Posted in Media releases
Domestic violence screening for pregnant women even more important as COVID-19 spreads
Tuesday, 24th March 2020
Incidents of domestic violence are likely to escalate in frequency and severity as coronavirus (COVID-19) spreads in the Australian community.
Research also shows that pregnancy is a risk factor for the onset and escalation of domestic violence. This means that pregnant women may now be at particularly high risk of violence from an intimate partner.
As health and social services struggle to respond to the virus, new research published today by Australia’s National Research Organisation for Women’s Safety (ANROWS) underscores the importance of maintaining and improving screening for domestic violence in antenatal care settings.
“It is critical that we ensure effective screening and response for domestic violence now, while COVID-19 presents a social stressor that may exacerbate the perpetration of abuse”, said Professor Kelsey Hegarty, lead researcher on the project and joint Chair in Family Violence Prevention at the University of Melbourne and the Royal Women’s Hospital.
“Routine screening provides a crucial opportunity for early engagement with women to improve women’s safety and well-being.”
Sustainability of identification and response to domestic violence in antenatal care (the SUSTAIN Study) provides an evidence base for ways to improve and sustain practices to identify and respond to domestic violence in complex healthcare settings.
The research draws on the experiences of women and practitioners in six antenatal hospital clinics across Victoria and New South Wales. Their responses emphasise the importance of building relationships with pregnant women during the screening process.
“You don’t want her to feel like you’re just there asking questions—you want her to feel like she’s being cared for and nurtured so that she can disclose information to you,” explained one midwife who participated in the study.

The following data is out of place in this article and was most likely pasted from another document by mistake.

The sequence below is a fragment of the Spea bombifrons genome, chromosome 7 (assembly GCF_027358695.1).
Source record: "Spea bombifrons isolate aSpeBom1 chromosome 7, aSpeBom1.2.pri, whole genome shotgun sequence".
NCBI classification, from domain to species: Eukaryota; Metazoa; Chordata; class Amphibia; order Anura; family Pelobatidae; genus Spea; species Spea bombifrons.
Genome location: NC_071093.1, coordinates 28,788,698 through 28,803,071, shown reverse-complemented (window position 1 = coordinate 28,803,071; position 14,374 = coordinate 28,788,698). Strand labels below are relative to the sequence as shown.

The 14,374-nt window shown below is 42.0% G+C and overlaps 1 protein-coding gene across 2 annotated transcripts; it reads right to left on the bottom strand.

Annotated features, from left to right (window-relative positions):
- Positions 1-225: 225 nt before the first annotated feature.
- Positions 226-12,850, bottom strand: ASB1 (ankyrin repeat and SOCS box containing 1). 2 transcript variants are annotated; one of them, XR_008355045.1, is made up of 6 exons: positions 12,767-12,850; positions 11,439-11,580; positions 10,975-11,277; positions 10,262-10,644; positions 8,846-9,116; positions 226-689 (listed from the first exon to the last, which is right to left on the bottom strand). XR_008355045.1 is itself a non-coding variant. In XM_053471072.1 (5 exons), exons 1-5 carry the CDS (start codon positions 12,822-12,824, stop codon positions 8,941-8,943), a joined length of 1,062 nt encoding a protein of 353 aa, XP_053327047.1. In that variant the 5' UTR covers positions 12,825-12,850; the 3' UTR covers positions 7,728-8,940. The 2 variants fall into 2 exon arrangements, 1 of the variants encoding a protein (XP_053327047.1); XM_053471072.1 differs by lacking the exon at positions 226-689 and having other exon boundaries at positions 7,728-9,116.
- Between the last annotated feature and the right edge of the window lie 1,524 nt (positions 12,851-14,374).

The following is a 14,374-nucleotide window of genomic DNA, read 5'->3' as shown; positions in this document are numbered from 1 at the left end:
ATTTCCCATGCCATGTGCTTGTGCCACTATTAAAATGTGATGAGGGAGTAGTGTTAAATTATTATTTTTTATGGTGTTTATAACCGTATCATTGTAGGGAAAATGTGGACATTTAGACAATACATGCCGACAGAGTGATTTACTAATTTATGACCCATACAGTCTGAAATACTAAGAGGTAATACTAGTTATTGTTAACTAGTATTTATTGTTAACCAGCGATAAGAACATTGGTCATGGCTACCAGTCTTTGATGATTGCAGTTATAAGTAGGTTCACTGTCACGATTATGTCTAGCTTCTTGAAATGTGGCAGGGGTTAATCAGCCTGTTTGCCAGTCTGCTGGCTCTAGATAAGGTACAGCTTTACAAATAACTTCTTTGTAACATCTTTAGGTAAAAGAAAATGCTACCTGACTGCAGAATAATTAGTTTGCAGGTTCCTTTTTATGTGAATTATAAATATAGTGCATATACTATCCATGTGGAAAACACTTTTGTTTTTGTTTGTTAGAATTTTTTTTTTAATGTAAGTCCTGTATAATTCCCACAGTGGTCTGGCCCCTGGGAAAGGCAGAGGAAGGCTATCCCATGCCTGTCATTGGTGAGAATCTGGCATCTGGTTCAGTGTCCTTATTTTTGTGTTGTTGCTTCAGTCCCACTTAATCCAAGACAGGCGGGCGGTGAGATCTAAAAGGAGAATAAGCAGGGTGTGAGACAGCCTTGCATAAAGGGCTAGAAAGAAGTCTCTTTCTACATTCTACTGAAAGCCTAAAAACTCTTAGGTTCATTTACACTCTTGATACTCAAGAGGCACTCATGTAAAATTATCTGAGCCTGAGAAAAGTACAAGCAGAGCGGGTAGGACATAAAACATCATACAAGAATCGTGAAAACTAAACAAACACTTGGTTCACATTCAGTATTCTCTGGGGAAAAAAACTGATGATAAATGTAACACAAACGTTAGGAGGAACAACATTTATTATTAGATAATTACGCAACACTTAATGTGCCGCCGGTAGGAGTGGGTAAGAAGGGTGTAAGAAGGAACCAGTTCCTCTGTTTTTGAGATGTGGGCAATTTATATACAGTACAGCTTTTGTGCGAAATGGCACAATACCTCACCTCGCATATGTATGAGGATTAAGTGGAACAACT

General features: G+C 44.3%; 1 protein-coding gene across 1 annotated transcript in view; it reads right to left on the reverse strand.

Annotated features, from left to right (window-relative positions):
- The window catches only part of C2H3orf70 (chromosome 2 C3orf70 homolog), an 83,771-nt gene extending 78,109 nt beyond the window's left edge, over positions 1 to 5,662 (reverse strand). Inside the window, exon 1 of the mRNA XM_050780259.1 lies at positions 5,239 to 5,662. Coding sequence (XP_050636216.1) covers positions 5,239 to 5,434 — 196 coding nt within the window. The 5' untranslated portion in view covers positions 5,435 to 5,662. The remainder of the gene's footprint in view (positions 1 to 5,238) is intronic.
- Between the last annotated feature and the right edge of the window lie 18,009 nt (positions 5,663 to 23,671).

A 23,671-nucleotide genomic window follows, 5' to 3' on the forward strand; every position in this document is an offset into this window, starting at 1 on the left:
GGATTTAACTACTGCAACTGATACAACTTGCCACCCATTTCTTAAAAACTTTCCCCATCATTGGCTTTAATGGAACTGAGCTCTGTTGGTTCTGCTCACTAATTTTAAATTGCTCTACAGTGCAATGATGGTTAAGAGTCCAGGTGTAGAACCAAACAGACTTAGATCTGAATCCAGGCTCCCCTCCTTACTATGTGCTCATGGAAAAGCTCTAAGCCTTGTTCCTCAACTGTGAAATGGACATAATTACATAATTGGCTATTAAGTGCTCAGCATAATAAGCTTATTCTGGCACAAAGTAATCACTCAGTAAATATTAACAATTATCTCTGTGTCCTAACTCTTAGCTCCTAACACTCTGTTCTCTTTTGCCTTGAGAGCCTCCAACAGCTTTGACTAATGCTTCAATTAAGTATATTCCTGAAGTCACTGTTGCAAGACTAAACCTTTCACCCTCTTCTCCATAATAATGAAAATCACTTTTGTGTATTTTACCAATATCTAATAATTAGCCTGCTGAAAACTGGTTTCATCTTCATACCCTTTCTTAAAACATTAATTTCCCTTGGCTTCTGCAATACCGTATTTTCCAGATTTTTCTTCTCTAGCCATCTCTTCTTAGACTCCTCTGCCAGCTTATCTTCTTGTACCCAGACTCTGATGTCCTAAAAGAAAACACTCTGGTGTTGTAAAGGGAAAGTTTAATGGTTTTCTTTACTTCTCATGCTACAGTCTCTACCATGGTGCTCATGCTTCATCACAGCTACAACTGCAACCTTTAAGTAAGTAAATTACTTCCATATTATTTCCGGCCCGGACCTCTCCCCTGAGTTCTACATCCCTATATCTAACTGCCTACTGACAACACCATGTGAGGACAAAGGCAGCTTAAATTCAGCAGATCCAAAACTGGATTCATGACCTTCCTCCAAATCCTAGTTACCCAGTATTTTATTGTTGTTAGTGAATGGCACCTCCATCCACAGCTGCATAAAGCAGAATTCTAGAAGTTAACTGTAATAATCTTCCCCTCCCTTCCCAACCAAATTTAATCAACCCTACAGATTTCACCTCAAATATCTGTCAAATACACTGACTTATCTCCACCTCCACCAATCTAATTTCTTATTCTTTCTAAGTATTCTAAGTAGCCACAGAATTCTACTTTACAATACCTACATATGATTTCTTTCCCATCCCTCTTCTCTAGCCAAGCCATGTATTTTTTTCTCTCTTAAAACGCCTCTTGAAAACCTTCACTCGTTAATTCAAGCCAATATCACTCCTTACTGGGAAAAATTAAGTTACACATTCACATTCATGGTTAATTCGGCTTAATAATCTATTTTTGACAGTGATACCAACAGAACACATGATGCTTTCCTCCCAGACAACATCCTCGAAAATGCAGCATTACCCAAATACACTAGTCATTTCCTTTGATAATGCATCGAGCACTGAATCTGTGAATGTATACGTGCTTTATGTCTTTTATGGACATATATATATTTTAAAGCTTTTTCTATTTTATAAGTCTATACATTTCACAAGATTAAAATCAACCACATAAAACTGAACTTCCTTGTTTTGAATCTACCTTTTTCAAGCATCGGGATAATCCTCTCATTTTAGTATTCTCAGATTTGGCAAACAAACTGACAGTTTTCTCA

“How we relate and engage with women is the key,” continues Professor Hegarty. “If we expect women to tell us sensitive information, we need to be open with them and show kindness and empathy in our responses.”
The report puts forward a framework for implementing effective screening, called the REAL Transformation Model. This model can be used in all Australian health settings to better implement sustainable domestic violence screening practices into their antenatal services.
This is important for those working in state-based health systems with mandatory antenatal domestic and family violence screening (such as NSW and Victoria), as well as in states and territories where screening is either partially implemented, or under consideration.
The project has also produced practical guidelines offering scripts for midwives, obstetricians, social workers and GPs who are providing services to pregnant women.
“This research offers an important evidence base for system change, as well as practical assistance for health workers,” said ANROWS CEO Dr Heather Nancarrow. “This support is critical at a time when health services are under incredible strain and women are particularly at risk.”
The work builds upon earlier ANROWS research, the Women’s Input into a Trauma-informed systems model of care in Health settings (the WITH study), which explored the implementation of trauma-informed care in hospital mental health systems.
For further information, contact Michele Robinson at ANROWS
on +61 0417 780 556 or email email@example.com.
Australia’s National Research Organisation for Women’s Safety Limited (ANROWS) is a not-for-profit independent national research organisation.
ANROWS is an initiative of Australia’s National Plan to Reduce Violence against Women and their Children 2010–2022. ANROWS was established by the Commonwealth and all state and territory governments of Australia to produce, disseminate and assist in applying evidence for policy and practice addressing violence against women and their children.
ANROWS is the only such research organisation in Australia.